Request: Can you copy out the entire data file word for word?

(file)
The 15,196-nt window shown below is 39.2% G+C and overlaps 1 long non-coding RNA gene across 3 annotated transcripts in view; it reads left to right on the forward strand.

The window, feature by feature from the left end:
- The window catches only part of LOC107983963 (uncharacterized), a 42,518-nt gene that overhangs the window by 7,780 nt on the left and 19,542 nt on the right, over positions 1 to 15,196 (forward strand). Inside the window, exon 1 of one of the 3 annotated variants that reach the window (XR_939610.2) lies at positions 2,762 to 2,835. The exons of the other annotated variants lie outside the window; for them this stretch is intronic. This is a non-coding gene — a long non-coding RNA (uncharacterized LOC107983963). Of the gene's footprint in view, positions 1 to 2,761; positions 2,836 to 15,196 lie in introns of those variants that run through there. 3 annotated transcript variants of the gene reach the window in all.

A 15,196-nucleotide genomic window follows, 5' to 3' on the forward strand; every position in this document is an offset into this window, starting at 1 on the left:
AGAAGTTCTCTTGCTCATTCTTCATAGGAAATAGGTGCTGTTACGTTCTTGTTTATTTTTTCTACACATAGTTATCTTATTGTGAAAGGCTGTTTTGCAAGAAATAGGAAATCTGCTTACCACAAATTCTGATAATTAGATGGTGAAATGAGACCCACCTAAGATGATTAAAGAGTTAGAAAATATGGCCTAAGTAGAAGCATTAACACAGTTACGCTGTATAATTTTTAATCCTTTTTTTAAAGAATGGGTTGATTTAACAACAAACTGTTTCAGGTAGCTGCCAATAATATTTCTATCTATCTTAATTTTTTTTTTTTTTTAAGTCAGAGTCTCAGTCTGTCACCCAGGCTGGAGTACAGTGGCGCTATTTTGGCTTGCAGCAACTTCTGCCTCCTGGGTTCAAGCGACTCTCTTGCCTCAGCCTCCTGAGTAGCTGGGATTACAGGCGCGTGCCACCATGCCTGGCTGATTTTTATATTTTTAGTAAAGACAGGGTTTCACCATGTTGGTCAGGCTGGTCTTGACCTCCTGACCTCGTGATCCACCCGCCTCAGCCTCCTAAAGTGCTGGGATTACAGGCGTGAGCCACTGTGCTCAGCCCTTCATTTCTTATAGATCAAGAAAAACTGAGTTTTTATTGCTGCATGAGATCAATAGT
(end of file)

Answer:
The 15,196-nt window shown below is 39.2% G+C and overlaps 1 long non-coding RNA gene across 3 annotated transcripts in view; it reads left to right on the forward strand.

The window, feature by feature from the left end:
- The window catches only part of LOC107983963 (uncharacterized), a 42,518-nt gene that overhangs the window by 7,780 nt on the left and 19,542 nt on the right, over positions 1 to 15,196 (forward strand). Inside the window, exon 1 of one of the 3 annotated variants that reach the window (XR_939610.2) lies at positions 2,762 to 2,835. The exons of the other annotated variants lie outside the window; for them this stretch is intronic. This is a non-coding gene — a long non-coding RNA (uncharacterized LOC107983963). Of the gene's footprint in view, positions 1 to 2,761; positions 2,836 to 15,196 lie in introns of those variants that run through there. 3 annotated transcript variants of the gene reach the window in all.

A 15,196-nucleotide genomic window follows, 5' to 3' on the forward strand; every position in this document is an offset into this window, starting at 1 on the left:
AGAAGTTCTCTTGCTCATTCTTCATAGGAAATAGGTGCTGTTACGTTCTTGTTTATTTTTTCTACACATAGTTATCTTATTGTGAAAGGCTGTTTTGCAAGAAATAGGAAATCTGCTTACCACAAATTCTGATAATTAGATGGTGAAATGAGACCCACCTAAGATGATTAAAGAGTTAGAAAATATGGCCTAAGTAGAAGCATTAACACAGTTACGCTGTATAATTTTTAATCCTTTTTTTAAAGAATGGGTTGATTTAACAACAAACTGTTTCAGGTAGCTGCCAATAATATTTCTATCTATCTTAATTTTTTTTTTTTTTTAAGTCAGAGTCTCAGTCTGTCACCCAGGCTGGAGTACAGTGGCGCTATTTTGGCTTGCAGCAACTTCTGCCTCCTGGGTTCAAGCGACTCTCTTGCCTCAGCCTCCTGAGTAGCTGGGATTACAGGCGCGTGCCACCATGCCTGGCTGATTTTTATATTTTTAGTAAAGACAGGGTTTCACCATGTTGGTCAGGCTGGTCTTGACCTCCTGACCTCGTGATCCACCCGCCTCAGCCTCCTAAAGTGCTGGGATTACAGGCGTGAGCCACTGTGCTCAGCCCTTCATTTCTTATAGATCAAGAAAAACTGAGTTTTTATTGCTGCATGAGATCAATAGT